Upon hearing the news, Dexter's memory flashes back to the moment when he first picked up Harrison with Debra. He says how he's unsure how to be a father, and Deb reassures him that he will be a good dad because he's always taken care of her: "Remember the monsters?" He always made her feel safe, and because of that, "I know you're going to be a great father because you've always been a great big brother."
The news concerning Deb takes while to sink in. At first, you feel a little numb - it doesn't quite make sense that she's gone, that she's still there but really gone. It's not until Dexter is standing in the hallway of the interrogation room where Saxon is sitting, and Batista comes up behind him and says they're going to nail him to the wall "for Deb" that it hits. When he says those two short words, it's like an explosion has been released in your chest and you start to feel the loss of Debra -- and the anger that is coursing within Dexter.
Using his Miami Metro credentials, Dexter goes to see Saxon for one of those DNA tests. As he sits across from Saxon and neatly places every item on the table, he says, "I wish I could blame you for everything, for what you did to my sister, but I know that it's all my fault... What you've actually done is open my eyes, force me to look at myself." What he sees in himself is apparently "a trail of blood and body parts. In one sharp moment, you took away this foolish dream that I could have a happy life."
Sans plastic or photos of previous victims, Dexter makes his second to last kill. Provoking Saxon with a pen, he uses the excuse as self-defense and jams the pen into Saxon's neck, finishing what he should have done days earlier. This final showdown between Dexter and the Brain Surgeon was abysmal -- no action, no build up, and an obvious plan of attack. How could this be how it ends for Daniel Vogel, the Brain Surgeon?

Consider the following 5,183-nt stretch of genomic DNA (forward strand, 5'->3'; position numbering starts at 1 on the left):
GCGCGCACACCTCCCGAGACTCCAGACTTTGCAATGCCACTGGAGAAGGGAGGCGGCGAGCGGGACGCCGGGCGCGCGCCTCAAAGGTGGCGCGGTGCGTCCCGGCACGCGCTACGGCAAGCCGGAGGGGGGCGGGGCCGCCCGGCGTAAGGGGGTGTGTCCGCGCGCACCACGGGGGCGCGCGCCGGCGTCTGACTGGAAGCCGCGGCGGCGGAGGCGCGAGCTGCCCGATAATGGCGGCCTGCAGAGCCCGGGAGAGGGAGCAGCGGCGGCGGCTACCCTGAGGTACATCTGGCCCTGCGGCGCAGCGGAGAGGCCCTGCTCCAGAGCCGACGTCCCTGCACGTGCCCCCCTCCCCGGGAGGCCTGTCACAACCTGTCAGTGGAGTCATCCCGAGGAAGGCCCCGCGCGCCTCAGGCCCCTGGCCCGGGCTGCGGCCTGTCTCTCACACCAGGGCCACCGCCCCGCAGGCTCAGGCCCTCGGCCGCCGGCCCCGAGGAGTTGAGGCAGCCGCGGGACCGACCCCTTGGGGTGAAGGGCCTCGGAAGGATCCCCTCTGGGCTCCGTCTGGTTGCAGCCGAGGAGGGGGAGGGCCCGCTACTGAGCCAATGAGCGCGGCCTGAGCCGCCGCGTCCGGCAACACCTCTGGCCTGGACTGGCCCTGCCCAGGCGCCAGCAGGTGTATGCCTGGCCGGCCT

Once the Brain Surgeon has been taken care of, for good, Dexter has one more thing he has to do. He goes back to his old apartment, changes into his kill outfit, and then goes to see Deb. After apologizing profusely, he says, "I can't leave you like this" -- and he turns off her life support machine. Debra is his final kill. As he whispers into her ear, "I love you" right before she flat lines, we couldn't hold back our tears.
Not only can he not leave her like that, he can't seem to leave her there either. Dexter wheels her dead body out of the hospital and takes her onto his boat with him. He calls Hannah and Harrison one last time to say goodbye, and then, with the dark stormy skies as his backdrop, he gently places Debra's body into the ocean and watches as it disappears underwater.
"I've destroyed everyone I love, but I can't let that happen to Hannah, to Harrison. I have to protect them, from me," and with these last words, he drives A Slice of Life into the brewing storm.
Perhaps it should have ended there. But wee see a sunny day the next morning. Batista gets a call at work and all he can say, baffled, is "Dexter?" And somewhere in Argentina, Hannah reads the Miami newspaper headlines and sees "Forensic Tech's Wreckage Found, No Sign of Life." As Hannah and Harrison walk away, the screen fades to black.
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But, much like The Return of the King with its multiple fades to black, we get yet another scene. This time, it's a man who looks like Dexter dressed as a lumberjack loading a truck full of lumber. The heavily bearded man walks into his wooden cottage, takes off his coat, and sits alone at his table. After looking pensively out the window, he gives one final stare at the camera. End scene.
Just like that, as the familiar tune starts playing and the names on the screen start rolling, you realize that it's truly over. Despite a very anti-climactic season eight, Dexter has seen better days, and we will still remember the show fondly.
R.I.P. Debra Morgan.